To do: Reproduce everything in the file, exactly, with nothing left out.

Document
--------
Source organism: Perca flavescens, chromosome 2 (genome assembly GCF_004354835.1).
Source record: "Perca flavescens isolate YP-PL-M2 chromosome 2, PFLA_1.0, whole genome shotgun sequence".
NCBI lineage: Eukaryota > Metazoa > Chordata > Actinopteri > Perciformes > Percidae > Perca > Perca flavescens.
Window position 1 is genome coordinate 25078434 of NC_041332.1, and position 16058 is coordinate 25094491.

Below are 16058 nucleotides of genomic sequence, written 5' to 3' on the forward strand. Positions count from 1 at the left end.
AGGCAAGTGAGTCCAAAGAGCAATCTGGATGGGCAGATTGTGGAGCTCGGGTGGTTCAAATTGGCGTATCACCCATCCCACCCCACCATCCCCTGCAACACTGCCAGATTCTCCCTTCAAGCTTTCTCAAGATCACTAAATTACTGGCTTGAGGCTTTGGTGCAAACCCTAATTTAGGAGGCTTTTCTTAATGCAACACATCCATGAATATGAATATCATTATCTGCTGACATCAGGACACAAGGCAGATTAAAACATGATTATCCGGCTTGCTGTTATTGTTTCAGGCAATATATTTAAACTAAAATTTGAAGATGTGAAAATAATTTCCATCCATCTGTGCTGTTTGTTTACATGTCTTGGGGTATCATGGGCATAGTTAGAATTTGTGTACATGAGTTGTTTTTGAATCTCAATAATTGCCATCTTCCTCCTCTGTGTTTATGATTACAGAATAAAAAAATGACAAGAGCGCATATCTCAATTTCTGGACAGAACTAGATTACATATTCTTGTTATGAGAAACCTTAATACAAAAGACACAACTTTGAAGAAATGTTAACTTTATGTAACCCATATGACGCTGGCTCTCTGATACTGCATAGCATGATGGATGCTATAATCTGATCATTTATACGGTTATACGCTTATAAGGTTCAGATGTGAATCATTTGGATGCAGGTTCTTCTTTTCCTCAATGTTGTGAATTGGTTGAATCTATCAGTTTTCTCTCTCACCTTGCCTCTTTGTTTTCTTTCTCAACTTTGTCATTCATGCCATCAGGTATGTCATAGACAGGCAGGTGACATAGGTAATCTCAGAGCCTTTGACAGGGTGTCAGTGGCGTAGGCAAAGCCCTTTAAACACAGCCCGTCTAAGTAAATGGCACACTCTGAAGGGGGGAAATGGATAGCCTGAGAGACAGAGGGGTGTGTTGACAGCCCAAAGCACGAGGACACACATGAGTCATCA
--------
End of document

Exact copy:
Source organism: Perca flavescens, chromosome 2 (genome assembly GCF_004354835.1).
Source record: "Perca flavescens isolate YP-PL-M2 chromosome 2, PFLA_1.0, whole genome shotgun sequence".
NCBI lineage: Eukaryota > Metazoa > Chordata > Actinopteri > Perciformes > Percidae > Perca > Perca flavescens.
Window position 1 is genome coordinate 25078434 of NC_041332.1, and position 16058 is coordinate 25094491.

Below are 16058 nucleotides of genomic sequence, written 5' to 3' on the forward strand. Positions count from 1 at the left end.
AGGCAAGTGAGTCCAAAGAGCAATCTGGATGGGCAGATTGTGGAGCTCGGGTGGTTCAAATTGGCGTATCACCCATCCCACCCCACCATCCCCTGCAACACTGCCAGATTCTCCCTTCAAGCTTTCTCAAGATCACTAAATTACTGGCTTGAGGCTTTGGTGCAAACCCTAATTTAGGAGGCTTTTCTTAATGCAACACATCCATGAATATGAATATCATTATCTGCTGACATCAGGACACAAGGCAGATTAAAACATGATTATCCGGCTTGCTGTTATTGTTTCAGGCAATATATTTAAACTAAAATTTGAAGATGTGAAAATAATTTCCATCCATCTGTGCTGTTTGTTTACATGTCTTGGGGTATCATGGGCATAGTTAGAATTTGTGTACATGAGTTGTTTTTGAATCTCAATAATTGCCATCTTCCTCCTCTGTGTTTATGATTACAGAATAAAAAAATGACAAGAGCGCATATCTCAATTTCTGGACAGAACTAGATTACATATTCTTGTTATGAGAAACCTTAATACAAAAGACACAACTTTGAAGAAATGTTAACTTTATGTAACCCATATGACGCTGGCTCTCTGATACTGCATAGCATGATGGATGCTATAATCTGATCATTTATACGGTTATACGCTTATAAGGTTCAGATGTGAATCATTTGGATGCAGGTTCTTCTTTTCCTCAATGTTGTGAATTGGTTGAATCTATCAGTTTTCTCTCTCACCTTGCCTCTTTGTTTTCTTTCTCAACTTTGTCATTCATGCCATCAGGTATGTCATAGACAGGCAGGTGACATAGGTAATCTCAGAGCCTTTGACAGGGTGTCAGTGGCGTAGGCAAAGCCCTTTAAACACAGCCCGTCTAAGTAAATGGCACACTCTGAAGGGGGGAAATGGATAGCCTGAGAGACAGAGGGGTGTGTTGACAGCCCAAAGCACGAGGACACACATGAGTCATCA